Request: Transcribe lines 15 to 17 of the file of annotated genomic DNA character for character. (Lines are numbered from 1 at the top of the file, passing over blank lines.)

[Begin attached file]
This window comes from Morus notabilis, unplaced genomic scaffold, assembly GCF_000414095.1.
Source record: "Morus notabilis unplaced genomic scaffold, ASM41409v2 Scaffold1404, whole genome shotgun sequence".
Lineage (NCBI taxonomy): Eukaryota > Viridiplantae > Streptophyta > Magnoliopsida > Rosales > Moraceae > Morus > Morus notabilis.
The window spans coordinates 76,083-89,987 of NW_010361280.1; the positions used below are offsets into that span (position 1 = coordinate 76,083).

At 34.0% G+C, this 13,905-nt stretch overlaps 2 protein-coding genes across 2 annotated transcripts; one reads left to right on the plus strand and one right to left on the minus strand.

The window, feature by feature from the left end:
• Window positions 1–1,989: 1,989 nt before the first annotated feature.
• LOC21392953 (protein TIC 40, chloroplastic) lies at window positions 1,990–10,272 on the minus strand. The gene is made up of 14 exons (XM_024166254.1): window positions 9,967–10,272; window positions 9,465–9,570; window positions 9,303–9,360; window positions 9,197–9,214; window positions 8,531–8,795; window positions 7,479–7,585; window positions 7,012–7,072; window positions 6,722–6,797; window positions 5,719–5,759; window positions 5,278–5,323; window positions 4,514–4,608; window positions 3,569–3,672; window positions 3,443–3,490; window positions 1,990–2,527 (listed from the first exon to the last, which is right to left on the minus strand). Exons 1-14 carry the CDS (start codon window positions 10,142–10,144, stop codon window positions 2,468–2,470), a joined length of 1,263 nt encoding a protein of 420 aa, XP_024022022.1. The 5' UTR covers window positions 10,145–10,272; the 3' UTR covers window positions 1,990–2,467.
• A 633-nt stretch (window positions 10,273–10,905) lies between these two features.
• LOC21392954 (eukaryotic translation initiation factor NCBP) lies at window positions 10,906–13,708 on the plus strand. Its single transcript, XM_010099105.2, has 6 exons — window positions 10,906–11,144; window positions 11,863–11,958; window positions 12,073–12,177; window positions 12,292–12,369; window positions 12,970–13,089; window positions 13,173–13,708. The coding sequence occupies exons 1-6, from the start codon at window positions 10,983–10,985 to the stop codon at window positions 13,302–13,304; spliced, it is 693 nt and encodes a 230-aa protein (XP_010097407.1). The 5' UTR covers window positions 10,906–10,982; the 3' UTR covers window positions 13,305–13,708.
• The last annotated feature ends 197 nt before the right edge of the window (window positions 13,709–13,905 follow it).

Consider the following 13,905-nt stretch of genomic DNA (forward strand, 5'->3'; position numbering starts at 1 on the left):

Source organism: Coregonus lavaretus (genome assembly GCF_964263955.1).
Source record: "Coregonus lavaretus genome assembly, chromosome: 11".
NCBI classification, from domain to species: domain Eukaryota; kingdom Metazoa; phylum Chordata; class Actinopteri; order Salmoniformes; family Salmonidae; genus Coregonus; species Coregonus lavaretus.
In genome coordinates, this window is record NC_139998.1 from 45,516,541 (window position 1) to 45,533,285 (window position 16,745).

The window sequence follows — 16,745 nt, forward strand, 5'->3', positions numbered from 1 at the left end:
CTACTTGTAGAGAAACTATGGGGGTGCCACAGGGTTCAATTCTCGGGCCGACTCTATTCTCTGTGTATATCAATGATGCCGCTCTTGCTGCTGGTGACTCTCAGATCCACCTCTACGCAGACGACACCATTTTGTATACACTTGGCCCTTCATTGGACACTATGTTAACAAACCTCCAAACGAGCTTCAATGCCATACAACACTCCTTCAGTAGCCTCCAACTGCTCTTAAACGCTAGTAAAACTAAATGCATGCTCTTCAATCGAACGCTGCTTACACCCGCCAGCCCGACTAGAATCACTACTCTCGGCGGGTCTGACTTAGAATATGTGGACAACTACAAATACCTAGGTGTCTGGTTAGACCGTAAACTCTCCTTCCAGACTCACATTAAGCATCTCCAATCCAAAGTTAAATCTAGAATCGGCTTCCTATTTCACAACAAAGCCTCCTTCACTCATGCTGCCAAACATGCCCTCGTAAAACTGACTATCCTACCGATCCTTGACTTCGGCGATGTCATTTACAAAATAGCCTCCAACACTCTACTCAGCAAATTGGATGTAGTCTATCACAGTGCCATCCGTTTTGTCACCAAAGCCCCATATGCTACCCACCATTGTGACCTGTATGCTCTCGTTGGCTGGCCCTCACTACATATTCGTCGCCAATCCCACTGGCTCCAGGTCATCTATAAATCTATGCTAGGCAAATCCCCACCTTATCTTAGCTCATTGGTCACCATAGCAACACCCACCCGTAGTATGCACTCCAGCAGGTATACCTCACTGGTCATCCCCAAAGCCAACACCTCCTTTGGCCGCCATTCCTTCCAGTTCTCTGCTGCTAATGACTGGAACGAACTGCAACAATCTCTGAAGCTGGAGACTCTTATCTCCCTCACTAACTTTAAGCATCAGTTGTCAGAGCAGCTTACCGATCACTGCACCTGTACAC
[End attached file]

NCBI classification, from domain to species: domain Eukaryota; kingdom Metazoa; phylum Chordata; class Actinopteri; order Salmoniformes; family Salmonidae; genus Coregonus; species Coregonus lavaretus.
In genome coordinates, this window is record NC_139998.1 from 45,516,541 (window position 1) to 45,533,285 (window position 16,745).

The window sequence follows — 16,745 nt, forward strand, 5'->3', positions numbered from 1 at the left end: